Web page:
Detroit Pistons trade for Thon Maker has been a success

DENVER, CO - MARCH 27: Denver Nuggets center Nikola Jokic (15) shoots over Detroit Pistons forward Thon Maker (7) in the second half at the Pepsi Center March 27, 2019. jokic missed the shot, but Nuggets went on to win 95-92. (Photo by Andy Cross/MediaNews Group/The Denver Post via Getty Images)
DENVER, CO - MARCH 27: Denver Nuggets center Nikola Jokic (15) shoots over Detroit Pistons forward Thon Maker (7) in the second half at the Pepsi Center March 27, 2019. jokic missed the shot, but Nuggets went on to win 95-92. (Photo by Andy Cross/MediaNews Group/The Denver Post via Getty Images) /

The Detroit Pistons traded Stanley Johnson for Thon Maker in February. A swap of two young guys with potential, Maker is showing his here.

When the Detroit Pistons traded for Thon Maker, this writer right here was down in the dumps. They had just traded my favorite player, who I thought would be extremely important for us come playoff time.

I didn’t know much about Maker, outside of the fact his potential is high and he had not reached it.

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I had seen the highschool highlight tapes, I had seen the highlights that had people spazzing about him coming into the NBA. But, it wasn’t working in Milwaukee for Maker and I was praying it’d pan out in Detroit.

24 games played and three starts later, it has absolutely been a success for the Pistons.

One of the concerns with Maker, as told to me by fellow writer Joe Truck, was that he needed to be reeled in a bit when he’s on the court. It was going to be on head coach Dwane Casey to put him in spots where he succeeds and KEEP him there.

So far, Casey has done that and Maker has bought in.

Maker hasn’t been asked to do much at all with the ball in his hands. The Pistons have had him run dribble hands off, and spot up waiting for a catch and shoot three. They’ve kept it simple for him.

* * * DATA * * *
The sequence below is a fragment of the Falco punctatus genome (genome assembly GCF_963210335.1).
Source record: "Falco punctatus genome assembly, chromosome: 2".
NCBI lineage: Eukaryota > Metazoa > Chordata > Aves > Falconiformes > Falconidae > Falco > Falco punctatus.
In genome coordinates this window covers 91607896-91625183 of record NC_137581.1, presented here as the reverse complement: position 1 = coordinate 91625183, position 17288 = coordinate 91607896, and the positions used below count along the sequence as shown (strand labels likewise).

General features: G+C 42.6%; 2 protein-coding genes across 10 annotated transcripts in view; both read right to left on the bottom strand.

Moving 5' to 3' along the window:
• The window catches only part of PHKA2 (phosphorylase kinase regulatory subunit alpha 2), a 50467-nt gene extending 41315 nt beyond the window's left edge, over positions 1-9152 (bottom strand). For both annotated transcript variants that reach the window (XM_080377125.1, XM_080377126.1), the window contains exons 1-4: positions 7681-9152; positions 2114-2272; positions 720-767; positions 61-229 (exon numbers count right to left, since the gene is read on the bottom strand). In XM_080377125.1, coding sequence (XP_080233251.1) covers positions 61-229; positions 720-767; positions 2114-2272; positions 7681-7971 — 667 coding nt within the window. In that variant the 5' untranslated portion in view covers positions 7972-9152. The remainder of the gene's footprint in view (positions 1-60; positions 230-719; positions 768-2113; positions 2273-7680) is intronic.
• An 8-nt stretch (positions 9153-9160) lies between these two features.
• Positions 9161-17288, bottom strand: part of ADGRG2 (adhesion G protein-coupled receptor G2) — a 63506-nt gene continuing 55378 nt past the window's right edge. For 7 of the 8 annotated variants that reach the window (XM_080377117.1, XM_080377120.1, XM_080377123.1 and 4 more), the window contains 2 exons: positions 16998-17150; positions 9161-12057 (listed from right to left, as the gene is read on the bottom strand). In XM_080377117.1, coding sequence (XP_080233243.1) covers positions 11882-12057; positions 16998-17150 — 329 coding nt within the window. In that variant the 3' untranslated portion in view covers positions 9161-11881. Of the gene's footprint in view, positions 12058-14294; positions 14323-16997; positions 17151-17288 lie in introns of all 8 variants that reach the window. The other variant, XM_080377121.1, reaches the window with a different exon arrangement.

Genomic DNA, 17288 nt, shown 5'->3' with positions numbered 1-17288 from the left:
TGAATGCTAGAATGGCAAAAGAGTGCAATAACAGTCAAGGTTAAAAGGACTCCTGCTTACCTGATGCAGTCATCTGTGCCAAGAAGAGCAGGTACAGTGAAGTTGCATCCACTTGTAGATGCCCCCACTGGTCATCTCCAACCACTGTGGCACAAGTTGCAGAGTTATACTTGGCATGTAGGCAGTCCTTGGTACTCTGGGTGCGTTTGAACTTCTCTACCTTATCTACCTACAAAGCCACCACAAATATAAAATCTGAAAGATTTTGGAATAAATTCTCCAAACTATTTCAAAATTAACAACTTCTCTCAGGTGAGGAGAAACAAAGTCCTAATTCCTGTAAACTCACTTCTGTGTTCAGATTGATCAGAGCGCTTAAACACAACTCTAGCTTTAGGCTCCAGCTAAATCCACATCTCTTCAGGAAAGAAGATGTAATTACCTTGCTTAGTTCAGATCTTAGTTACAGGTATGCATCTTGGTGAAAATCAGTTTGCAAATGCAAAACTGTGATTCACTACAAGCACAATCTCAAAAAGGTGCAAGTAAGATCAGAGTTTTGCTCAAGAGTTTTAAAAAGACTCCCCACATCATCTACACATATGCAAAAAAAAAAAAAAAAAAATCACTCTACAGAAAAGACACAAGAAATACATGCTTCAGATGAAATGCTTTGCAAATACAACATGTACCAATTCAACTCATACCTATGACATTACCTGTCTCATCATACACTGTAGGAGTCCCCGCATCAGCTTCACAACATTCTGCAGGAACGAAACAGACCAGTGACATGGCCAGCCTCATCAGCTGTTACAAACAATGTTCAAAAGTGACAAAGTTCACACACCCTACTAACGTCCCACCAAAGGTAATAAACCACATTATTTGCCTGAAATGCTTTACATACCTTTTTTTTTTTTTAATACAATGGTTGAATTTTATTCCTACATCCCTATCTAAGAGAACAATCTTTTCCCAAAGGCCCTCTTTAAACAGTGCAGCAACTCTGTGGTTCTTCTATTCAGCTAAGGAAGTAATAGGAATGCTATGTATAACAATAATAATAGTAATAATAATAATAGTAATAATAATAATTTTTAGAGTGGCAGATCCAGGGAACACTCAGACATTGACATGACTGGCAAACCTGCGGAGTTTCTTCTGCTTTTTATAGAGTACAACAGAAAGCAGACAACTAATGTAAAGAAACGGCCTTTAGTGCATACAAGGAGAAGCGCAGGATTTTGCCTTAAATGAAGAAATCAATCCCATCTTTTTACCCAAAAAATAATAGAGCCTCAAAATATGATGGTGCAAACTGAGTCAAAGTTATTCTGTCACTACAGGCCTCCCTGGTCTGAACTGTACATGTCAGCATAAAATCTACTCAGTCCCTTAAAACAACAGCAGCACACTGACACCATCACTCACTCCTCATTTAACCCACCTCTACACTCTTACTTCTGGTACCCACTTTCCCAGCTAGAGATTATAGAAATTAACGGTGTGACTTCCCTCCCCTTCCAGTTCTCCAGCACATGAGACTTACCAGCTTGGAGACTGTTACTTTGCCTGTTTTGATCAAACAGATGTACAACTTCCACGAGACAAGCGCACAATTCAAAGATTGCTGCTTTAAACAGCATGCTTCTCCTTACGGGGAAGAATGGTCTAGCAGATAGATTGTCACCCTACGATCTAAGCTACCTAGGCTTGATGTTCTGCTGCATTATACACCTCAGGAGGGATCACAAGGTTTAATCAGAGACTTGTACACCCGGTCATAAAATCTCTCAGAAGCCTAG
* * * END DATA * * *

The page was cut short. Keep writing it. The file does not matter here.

He’s shot 34 percent from downtown since arriving in Detroit. That isn’t spectacular, but it’s much higher than what Stanley Johnson was shooting for the Pistons (28 percent). The six percent increase is huge, and Maker being a reliable outside shooter has forced teams to pick their poison.

Help in on Blake Griffin or Andre Drummond, Maker gets an open corner three. Stay attached to Maker, you’re giving Reggie Jackson and Drummond room to run the pick and roll.

His overall numbers since arriving don’t do him justice. He’s averaging 6.0 points, 3.8 rebounds, 1.0 assists, and 1.1 blocks in 19.3 minutes per game off the bench.

When he first arrived, it was a bit of a struggle. Maker struggled on the offensive end and was a bit out of control on defense. But, that’s something Casey and any coach can work with. A player who is playing TOO hard on defense is a problem any coach would love to have.

Over the past 10 games though, you can see Maker is getting more comfortable with the system and his teammates.

The last 10 games, Maker is averaging 7.8 points, 4.7 rebounds, and 1.2 blocks a game on 46 percent shooting from the field and 39 percent from downtown. He’s been lighting opposing teams on fire from beyond the arc, and this is a big reason the Detroit Pistons find themselves at the sixth seed currently.

Maker has also shown some off the dribble potential in these last 10 games. With Maker sparking it the way he has from downtown, teams have been giving him hard closeouts. Smartly, Maker has countered the closeouts with a pump fake and drive to the hole.

As you see in the clip above, it’s nothing fancy but extremely effective when you’re shooting well from downtown. Maker gives Zach Collins a simple pump fake and Collins bites. Maker attacks him immediately and uses his length to finish over a contest at the rim.

Like I said earlier, one of the concerns when trading for Maker was would you be able to reel him in a bit. Casey has done a great job at convincing Maker to buy in, and this is a good way to allow Maker to show his stuff every now and then.

Not feeding him in the post, not giving him set plays or isolations. Give him simple duties on offense such as catch and shooting, and if you shoot the ball well, other avenues will open for you. It’s easy in thought, but not as easy in play. I have to give Casey credit for this.

This clip has a shot to be play of the month for the Detroit Pistons. It starts with Drummond reading the defense, and instead of him going up for a tough layup like he would in recent years, he makes the tremendous read to kick to Maker in the corner.